The briefing calls for completely fresh thinking on the future of the controversial planning policy
The Landscape Institute (LI) has published a new briefing on the future of the Green Belt.
The briefing seeks to address the housing crisis, lead debate on the UK government’s 25-year environment plan, and inform revisions to the National Planning Policy Framework (NPPF).
It calls for fresh thinking on Green Belt policy that:
- addresses pressing issues such as flood risk, air pollution, and health and wellbeing
- considers societal need for climate change mitigation, biodiversity enhancement and sustainable expansion
- is clear on what Green Belt is, and what it is for
‘The public deserve a system for protecting the Green Belt that they can trust’
Green Belt policy predates the NPPF ‘presumption in favour of sustainable development’.
‘As a single-issue designation’, the briefing argues, ‘Green Belt does not sit well with current evidence-based policy-making’.
The LI advocates a strategic review of Green Belt policies and guidance. It urges the UK Government to use the proposed revision to NPPF to align Green Belt policy with current planning guidance.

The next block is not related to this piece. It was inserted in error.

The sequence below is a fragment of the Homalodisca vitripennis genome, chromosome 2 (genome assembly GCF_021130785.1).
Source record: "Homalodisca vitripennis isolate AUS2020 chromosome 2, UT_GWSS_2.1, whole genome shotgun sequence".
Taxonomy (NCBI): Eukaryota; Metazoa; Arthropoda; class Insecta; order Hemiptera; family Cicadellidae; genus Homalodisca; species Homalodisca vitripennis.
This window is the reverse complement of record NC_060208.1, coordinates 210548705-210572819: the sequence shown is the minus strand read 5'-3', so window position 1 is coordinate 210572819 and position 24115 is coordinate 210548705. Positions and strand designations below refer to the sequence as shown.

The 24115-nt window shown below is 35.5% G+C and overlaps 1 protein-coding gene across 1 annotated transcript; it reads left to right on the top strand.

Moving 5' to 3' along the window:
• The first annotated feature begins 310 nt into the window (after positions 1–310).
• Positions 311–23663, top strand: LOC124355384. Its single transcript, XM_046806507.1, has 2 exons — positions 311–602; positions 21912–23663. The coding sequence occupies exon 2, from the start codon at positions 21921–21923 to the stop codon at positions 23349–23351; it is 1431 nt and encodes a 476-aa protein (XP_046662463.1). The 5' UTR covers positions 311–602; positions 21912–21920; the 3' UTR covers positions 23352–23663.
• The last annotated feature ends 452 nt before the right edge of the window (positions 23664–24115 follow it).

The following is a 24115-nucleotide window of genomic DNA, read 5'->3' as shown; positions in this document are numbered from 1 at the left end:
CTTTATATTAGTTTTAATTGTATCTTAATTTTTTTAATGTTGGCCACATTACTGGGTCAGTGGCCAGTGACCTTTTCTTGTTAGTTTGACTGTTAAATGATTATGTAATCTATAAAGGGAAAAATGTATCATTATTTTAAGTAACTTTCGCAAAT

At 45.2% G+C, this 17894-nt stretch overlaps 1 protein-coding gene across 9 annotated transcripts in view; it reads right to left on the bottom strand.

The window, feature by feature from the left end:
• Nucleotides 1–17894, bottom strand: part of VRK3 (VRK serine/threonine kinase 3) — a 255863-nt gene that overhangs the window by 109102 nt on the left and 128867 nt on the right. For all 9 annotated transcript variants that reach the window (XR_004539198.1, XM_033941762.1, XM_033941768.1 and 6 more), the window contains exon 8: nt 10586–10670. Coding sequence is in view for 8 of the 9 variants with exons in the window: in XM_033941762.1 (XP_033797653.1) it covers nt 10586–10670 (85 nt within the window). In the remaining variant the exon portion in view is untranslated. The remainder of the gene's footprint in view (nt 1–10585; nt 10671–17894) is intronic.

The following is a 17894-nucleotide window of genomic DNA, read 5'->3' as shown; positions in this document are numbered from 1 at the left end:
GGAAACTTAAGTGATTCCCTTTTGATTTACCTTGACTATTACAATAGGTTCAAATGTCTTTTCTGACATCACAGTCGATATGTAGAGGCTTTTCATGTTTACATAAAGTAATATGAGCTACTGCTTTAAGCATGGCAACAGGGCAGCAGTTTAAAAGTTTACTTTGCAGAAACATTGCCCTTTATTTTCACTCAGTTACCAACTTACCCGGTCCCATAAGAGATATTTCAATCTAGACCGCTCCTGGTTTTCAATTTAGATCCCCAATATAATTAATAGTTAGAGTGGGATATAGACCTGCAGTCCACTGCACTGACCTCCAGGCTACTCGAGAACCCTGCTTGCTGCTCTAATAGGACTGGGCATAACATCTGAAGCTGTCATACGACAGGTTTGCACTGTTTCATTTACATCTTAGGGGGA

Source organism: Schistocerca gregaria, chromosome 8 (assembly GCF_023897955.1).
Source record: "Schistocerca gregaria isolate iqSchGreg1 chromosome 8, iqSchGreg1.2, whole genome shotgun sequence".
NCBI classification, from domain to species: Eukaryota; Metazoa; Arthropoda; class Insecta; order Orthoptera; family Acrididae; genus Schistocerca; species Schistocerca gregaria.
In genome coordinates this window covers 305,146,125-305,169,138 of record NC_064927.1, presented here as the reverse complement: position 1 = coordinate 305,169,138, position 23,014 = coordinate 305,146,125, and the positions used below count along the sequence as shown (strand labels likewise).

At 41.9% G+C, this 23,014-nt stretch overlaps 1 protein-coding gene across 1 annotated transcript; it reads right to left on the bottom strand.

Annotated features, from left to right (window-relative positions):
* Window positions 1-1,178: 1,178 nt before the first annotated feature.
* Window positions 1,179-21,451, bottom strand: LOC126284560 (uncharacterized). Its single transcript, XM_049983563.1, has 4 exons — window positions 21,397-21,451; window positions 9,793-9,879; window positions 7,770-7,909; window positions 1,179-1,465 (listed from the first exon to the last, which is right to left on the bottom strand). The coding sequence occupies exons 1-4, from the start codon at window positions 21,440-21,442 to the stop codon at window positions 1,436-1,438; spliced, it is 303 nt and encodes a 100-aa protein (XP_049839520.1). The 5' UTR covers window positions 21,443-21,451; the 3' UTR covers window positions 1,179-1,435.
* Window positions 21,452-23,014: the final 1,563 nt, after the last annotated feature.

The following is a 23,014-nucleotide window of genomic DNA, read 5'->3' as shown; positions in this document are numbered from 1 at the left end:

We also call on the Welsh Government and Scottish Parliament to undertake a strategic review of Green Belt policies and guidance:
- as part of the proposed revisions to Planning Policy for Wales; and
- as part of the review of Scottish Planning Policy and National Planning Framework
While successful in its original aim to keep land around urban areas permanently open, Green Belt requires ongoing re-evaluation to ensure its continued relevance.
‘Open land is a finite asset … we urge people to move away from the idea that Green Belt is good simply because it is there’
‘The public deserve a system for protecting the Green Belt that they can trust’, said LI President Merrick Denton-Thompson. ‘We all want beautiful, functional green land around our towns and cities. A review that firmly reestablishes Green Belt principles might allow new development in some areas. But it equally could mean new Green Belts in places that don’t have them.’
‘Open land is a finite and irreplaceable asset in the UK’, added LI Policy Committee Chair Kate Bailey. ‘The Landscape Institute urges people to move away from the idea that Green Belt is good simply because it is there. Green Belt policy has been very effective in many locations over many years… but if re-defined as natural capital, green infrastructure or strategic open space, its transformation and enrichment could deliver far greater benefit.’